GATES LONG ON FAKE MEAT, SHORT ON CRYPTO


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This past Friday, as bitcoin surpassed the one-trillion valuation mark for the first time, mega-billionaire and self-styled planet saver Bill Gates declared he wasn’t a fan of digital-assets. Asked by the Wall Street Journal what technological advancement the world could do without, the software tycoon didn’t cite “social credit” surveillance systems, dangerous gain-of-function viral research, or any latest military super weapons. He named cryptocurrencies. Gates said,
“The way cryptocurrency works today allows for certain criminal activities. It’d be good to get rid of that… I probably should have said bio weapons. That’s a really bad thing.”
Gate’s awkward comment came as the origin of the COVID-19 virus is still very much in dispute. There is growing evidence it escaped from a Wuhan China virology lab that was funded in part by Dr. Anthony Fauci’s National Institute of Allergy and Infectious Diseases. With Fauci’s approval, the NIHID gave a total of $7.4 million to the lab. Gates and Fauci have worked closely together on the COVID vaccine development and roll-out, and both have financial interests in the vaccines.
The billionaire former head of Microsoft has been involved himself in incidents of unethical and criminal activity. He capitalized on perhaps the biggest tech bungle in history when IBM sold off the operating system used on its early personal computers, believing all the profits would be in hardware. Gates licensed the software back to IBM, but as his firm made money off DOS, he never fairly compensated the original developers.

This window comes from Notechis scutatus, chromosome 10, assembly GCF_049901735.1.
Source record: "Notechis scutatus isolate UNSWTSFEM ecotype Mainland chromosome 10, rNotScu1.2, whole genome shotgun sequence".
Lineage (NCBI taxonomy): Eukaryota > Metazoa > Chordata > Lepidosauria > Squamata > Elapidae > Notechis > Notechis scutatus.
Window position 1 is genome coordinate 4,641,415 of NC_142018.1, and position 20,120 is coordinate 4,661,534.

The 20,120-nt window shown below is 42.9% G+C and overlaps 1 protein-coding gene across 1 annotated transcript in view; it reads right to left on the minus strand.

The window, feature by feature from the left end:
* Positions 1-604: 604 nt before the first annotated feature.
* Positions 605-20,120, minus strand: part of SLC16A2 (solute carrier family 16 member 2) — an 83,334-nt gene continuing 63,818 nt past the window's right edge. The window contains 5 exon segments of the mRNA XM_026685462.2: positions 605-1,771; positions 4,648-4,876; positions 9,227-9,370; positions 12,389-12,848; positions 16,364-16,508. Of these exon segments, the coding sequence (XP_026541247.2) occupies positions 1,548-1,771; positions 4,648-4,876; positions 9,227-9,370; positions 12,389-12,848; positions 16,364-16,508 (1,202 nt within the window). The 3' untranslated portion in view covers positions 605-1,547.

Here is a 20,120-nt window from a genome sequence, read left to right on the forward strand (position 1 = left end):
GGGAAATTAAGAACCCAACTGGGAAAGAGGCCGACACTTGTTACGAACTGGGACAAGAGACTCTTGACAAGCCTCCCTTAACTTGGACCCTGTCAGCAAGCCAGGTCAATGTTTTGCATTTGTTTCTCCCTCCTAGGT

Later, Gates copped the graphical interface of Apple computers with something he called “Windows.” And, in 1998, in United States vs. Microsoft Corporation, Gate’s company was found liable for antitrust violations regarding a competing software web browser, Netscape.
In that case, a U.S. Court of Appeals for the D.C. Circuit affirmed most of a district court’s judgments that Microsoft’s actions constituted unlawful monopolization under Section 2 of the Sherman Antitrust Act. Microsoft also used its operating system leverage and general dominance in the 1990s and 2000s to kneecap Corel, Netware, and other competitors.
Since then, Gates has attempted to rehabilitate his image by delving into “philanthropy” that has spent billions via his “Bill and Melinda Gates Foundation” to build policy power and influence around the globe. He has previously endorsed medical “death panels,” or refusing treatment to elderly sick people.
More recently, he has advocated strict worldwide lockdowns, enforced vaccinations, and has recently come out with a book recommending radical civilizational changes to deal with the “climate change crisis.” He prescribes that the developed world eats only artificial or plant-based “meat,” and, meanwhile, he has reportedly snapped up as much as 40 percent of farmland in the U.S.
Given all that, it’s perhaps easier to understand his dislike for a technology that decouples currency from the control of elites. Gates himself boasts a net worth of $123 billion, according to Forbes, second only to Amazon’s Jeff Bezos, whose net worth has reportedly doubled during the pandemic and lockdowns that began in 2020.

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